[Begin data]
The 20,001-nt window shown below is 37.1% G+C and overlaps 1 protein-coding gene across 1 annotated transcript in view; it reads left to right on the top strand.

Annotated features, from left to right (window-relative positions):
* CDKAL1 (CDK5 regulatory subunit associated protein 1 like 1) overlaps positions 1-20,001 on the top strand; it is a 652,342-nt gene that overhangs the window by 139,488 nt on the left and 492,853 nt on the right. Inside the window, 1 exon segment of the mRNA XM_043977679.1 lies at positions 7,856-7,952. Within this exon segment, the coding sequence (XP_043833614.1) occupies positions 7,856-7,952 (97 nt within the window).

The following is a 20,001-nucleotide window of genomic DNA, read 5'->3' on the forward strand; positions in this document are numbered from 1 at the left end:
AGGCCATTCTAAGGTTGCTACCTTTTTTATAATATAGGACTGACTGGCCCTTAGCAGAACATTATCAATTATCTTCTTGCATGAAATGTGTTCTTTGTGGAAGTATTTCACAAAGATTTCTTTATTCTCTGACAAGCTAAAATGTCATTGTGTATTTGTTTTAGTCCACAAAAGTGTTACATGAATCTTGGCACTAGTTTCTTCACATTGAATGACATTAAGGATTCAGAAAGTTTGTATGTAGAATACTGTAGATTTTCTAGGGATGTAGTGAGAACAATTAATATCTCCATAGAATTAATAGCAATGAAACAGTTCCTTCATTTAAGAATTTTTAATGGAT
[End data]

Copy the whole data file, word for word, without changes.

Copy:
The 20,001-nt window shown below is 37.1% G+C and overlaps 1 protein-coding gene across 1 annotated transcript in view; it reads left to right on the top strand.

Annotated features, from left to right (window-relative positions):
* CDKAL1 (CDK5 regulatory subunit associated protein 1 like 1) overlaps positions 1-20,001 on the top strand; it is a 652,342-nt gene that overhangs the window by 139,488 nt on the left and 492,853 nt on the right. Inside the window, 1 exon segment of the mRNA XM_043977679.1 lies at positions 7,856-7,952. Within this exon segment, the coding sequence (XP_043833614.1) occupies positions 7,856-7,952 (97 nt within the window).

The following is a 20,001-nucleotide window of genomic DNA, read 5'->3' on the forward strand; positions in this document are numbered from 1 at the left end:
AGGCCATTCTAAGGTTGCTACCTTTTTTATAATATAGGACTGACTGGCCCTTAGCAGAACATTATCAATTATCTTCTTGCATGAAATGTGTTCTTTGTGGAAGTATTTCACAAAGATTTCTTTATTCTCTGACAAGCTAAAATGTCATTGTGTATTTGTTTTAGTCCACAAAAGTGTTACATGAATCTTGGCACTAGTTTCTTCACATTGAATGACATTAAGGATTCAGAAAGTTTGTATGTAGAATACTGTAGATTTTCTAGGGATGTAGTGAGAACAATTAATATCTCCATAGAATTAATAGCAATGAAACAGTTCCTTCATTTAAGAATTTTTAATGGAT